February 18, 2013
Finally, after a 12-year delay caused by opponents of genetically modified foods, so-called “golden rice” with vitamin A will be grown in the Philippines. Over those 12 years, about 8 million children worldwide died from vitamin A deficiency. Are anti-GM advocates not partly responsible?
Golden rice is the most prominent example in the global controversy over GM foods, which pits a technology with some risks but incredible potential against the resistance of feel-good campaigning. Three billion people depend on rice as their staple food, with 10 percent at risk for vitamin A deficiency, which, according to the World Health Organization, causes 250,000 to 500,000 children to go blind each year. Of these, half die within a year. A study from the British medical journal the Lancet estimates that, in total, vitamin A deficiency kills 668,000 children under the age of 5 each year.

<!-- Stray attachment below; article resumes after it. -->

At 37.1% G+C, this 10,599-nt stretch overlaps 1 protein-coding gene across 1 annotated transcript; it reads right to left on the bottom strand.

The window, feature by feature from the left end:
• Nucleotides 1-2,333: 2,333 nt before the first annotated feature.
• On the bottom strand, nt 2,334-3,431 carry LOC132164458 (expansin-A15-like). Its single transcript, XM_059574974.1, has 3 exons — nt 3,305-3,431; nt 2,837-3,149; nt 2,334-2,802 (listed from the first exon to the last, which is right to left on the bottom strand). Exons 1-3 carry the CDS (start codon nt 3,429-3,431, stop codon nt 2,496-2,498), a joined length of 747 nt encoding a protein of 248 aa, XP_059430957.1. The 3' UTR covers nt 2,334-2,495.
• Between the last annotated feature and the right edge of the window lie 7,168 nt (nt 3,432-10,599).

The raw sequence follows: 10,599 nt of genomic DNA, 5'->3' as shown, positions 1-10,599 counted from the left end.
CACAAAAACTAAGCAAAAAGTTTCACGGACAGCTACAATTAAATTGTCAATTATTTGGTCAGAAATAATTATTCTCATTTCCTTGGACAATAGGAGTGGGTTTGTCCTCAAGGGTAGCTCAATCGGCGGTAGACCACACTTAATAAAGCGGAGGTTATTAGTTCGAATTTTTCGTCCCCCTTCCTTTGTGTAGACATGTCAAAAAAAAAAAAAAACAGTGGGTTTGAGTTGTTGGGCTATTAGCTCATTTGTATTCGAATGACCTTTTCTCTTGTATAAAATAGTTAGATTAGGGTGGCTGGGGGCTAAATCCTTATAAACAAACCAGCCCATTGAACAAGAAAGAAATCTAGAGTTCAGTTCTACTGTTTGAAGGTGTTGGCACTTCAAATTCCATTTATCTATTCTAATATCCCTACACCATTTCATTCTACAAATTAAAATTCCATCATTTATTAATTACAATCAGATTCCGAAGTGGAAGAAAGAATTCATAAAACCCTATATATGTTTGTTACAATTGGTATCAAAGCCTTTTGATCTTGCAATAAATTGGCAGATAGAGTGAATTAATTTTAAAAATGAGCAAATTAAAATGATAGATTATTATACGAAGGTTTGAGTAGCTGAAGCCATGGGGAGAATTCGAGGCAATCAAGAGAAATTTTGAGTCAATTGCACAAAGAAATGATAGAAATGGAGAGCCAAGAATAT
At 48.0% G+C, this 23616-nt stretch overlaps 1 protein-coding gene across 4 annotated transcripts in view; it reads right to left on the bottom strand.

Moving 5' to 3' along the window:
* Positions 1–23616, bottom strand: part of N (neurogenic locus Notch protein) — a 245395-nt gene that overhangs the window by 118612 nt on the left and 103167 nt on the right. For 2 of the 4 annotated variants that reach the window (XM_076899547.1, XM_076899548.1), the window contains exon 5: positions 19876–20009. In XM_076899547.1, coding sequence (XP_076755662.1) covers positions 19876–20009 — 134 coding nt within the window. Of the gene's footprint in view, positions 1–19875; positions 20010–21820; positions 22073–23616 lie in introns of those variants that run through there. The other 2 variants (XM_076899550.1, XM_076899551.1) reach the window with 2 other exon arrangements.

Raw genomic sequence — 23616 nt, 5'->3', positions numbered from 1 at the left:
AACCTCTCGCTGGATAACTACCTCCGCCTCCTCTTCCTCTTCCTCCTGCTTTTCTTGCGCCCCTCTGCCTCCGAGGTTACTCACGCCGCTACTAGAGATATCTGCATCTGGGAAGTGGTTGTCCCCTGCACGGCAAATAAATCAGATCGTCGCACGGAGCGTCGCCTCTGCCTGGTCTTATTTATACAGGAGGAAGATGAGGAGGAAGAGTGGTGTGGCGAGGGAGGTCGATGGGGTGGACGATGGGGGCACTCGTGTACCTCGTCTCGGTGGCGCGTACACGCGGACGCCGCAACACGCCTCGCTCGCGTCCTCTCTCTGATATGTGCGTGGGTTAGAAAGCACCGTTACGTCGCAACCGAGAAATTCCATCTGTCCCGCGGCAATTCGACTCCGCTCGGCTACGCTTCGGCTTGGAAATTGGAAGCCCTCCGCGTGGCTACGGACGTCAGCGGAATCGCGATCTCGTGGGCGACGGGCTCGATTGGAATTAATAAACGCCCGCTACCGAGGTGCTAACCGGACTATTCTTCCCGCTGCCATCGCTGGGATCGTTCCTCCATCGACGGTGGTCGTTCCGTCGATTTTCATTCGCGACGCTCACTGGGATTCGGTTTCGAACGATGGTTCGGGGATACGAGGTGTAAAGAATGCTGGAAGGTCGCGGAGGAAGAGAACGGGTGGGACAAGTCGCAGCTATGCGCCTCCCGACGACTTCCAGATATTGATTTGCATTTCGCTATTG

Yet, despite the cost in human lives, anti-GM campaigners—from Greenpeace to Naomi Klein—have derided efforts to use golden rice to avoid vitamin A deficiency.
For all the claims of “murder” thrown at the NRA over its policy arguments, the usual suspects are much quieter on this subject, where the connection between policy-advocacy and dead children is much clearer.